• We predicted that tensions with Iran and North Korea would increase due to Trump’s belligerence, and that has thankfully not happened. In a surprise twist, few could have predicted, a detente ensued between Trump and Kim, leading to a summit in Singapore. While this has yielded little in the way of results on North Korean denuclearization, and a return to Kim’s belligerence is not out of the question, the possibility of nuclear war is more remote than it felt at the end of last year. Similarly, Trump’s withdrawal from the Iran deal should have led to increased chances for confrontation on that front. Credit the other countries’ staying in the deal for preventing that.
  • We called the rise of right-wing nationalism being a key trend in 2018, but not its main proponents. We focused a lot on Austria’s Sebastian Kurz due to his facsimile to a young Austrian charismatic populist of yore and his euro presidency position this year, as well as elections in Sweden and the Czech Republic as ones to watch as a gauge for populism’s rise. However, it was autocrats like Victor Orban in Hungary and Poland’s Law and Justice party that have carried the nationalist torch, and Italy’s election (see below) as its main harbinger. However, right-wingers’ imprint has been noticeable in global politics over the past year. From nativist economic policy to increased xenophobia, particularly as it related to migrants, nationalism’s effects have been felt and will take more than a year to do away with.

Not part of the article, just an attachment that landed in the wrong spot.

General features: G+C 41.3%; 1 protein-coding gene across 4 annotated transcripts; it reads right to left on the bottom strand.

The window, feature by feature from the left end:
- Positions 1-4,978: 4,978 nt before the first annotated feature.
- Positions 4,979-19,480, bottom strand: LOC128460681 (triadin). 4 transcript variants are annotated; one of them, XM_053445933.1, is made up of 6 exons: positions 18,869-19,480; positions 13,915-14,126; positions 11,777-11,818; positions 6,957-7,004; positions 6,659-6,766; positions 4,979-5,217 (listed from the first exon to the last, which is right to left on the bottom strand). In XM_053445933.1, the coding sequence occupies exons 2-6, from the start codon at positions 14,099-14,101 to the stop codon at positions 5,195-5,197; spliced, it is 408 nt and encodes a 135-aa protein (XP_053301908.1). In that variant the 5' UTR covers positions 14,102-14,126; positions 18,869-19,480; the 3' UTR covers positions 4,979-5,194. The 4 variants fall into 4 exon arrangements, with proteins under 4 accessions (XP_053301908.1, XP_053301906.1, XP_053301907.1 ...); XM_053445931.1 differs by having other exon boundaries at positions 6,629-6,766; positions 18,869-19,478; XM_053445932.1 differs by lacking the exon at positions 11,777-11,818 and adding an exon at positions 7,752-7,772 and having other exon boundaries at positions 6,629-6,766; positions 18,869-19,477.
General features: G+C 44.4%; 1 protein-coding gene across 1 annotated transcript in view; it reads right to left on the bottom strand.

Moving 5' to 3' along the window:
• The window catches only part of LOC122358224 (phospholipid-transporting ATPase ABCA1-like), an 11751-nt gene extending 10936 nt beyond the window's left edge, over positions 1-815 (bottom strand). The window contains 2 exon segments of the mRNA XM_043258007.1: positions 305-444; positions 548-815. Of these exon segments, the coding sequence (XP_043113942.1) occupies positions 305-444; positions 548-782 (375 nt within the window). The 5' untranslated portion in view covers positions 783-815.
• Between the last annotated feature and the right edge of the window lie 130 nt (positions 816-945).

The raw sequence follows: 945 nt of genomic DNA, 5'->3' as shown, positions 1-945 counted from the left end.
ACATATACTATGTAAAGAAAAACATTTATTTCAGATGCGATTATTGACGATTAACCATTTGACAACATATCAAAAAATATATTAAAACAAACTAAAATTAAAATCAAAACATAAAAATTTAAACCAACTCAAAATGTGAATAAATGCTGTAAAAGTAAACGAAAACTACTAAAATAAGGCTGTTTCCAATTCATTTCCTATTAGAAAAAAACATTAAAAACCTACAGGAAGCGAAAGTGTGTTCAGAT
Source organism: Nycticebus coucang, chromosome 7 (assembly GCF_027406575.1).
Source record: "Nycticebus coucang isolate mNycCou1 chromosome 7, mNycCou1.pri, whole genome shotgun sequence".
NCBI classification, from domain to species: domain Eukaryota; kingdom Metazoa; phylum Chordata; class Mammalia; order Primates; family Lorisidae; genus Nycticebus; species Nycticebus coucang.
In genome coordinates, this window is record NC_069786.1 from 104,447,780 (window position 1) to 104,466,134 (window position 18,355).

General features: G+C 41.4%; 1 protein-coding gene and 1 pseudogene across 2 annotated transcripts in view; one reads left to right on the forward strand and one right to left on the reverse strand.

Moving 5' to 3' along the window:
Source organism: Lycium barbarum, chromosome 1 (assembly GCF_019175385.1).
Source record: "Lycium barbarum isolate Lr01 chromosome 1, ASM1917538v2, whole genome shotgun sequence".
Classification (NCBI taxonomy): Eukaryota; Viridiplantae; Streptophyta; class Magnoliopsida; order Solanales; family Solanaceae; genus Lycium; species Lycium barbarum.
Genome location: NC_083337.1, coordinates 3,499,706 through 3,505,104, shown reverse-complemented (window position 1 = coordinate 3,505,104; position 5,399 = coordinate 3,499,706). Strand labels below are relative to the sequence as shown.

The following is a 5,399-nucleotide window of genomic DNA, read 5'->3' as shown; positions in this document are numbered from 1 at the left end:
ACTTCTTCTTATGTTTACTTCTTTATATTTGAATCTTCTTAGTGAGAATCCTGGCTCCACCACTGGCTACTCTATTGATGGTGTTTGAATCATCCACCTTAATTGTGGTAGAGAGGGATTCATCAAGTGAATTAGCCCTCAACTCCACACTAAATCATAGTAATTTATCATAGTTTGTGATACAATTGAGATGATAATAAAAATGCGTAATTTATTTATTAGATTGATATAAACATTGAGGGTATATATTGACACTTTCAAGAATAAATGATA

• We predicted that Italy’s M5S will gain the most votes in Italy’s elections, but didn’t expect they would forge a governing coalition. Their subsequent populist bluster over the country’s debt nearly plunging the EU back to into a crisis was even more predictable, though.
  • We miscalled the Winter Olympics lead medal winners, as Norway dominated while our pick, the US, only got fourth. Let’s just say we’re no experts on the luge.

Tossups:

  • We predicted the demise of the Islamic State. While their clout has certainly dwindled, they are not gone outright, and with the pullout of US troops in the Middle East, they may yet experience a comeback.
  • The progress being made on major global issues is a manner of relative outlook. Optimists can point to progress on negotiations on ending the war in Yemen or increased climate change commitments. Most people, however, will call that a drop in the bucket. We fall on the latter side of the coin but are throwing this in here for hope’s sake.
  • The polls for elections in the Democratic of Congo have not yet closed, so we cannot officially say that our other predicted ouster, Joseph Kabila, has also gone.

Read tomorrow’s edition to find out our predictions for 2019.

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Global Outlook // Donald Trump / Vladimir Putin / World / Xi Jinping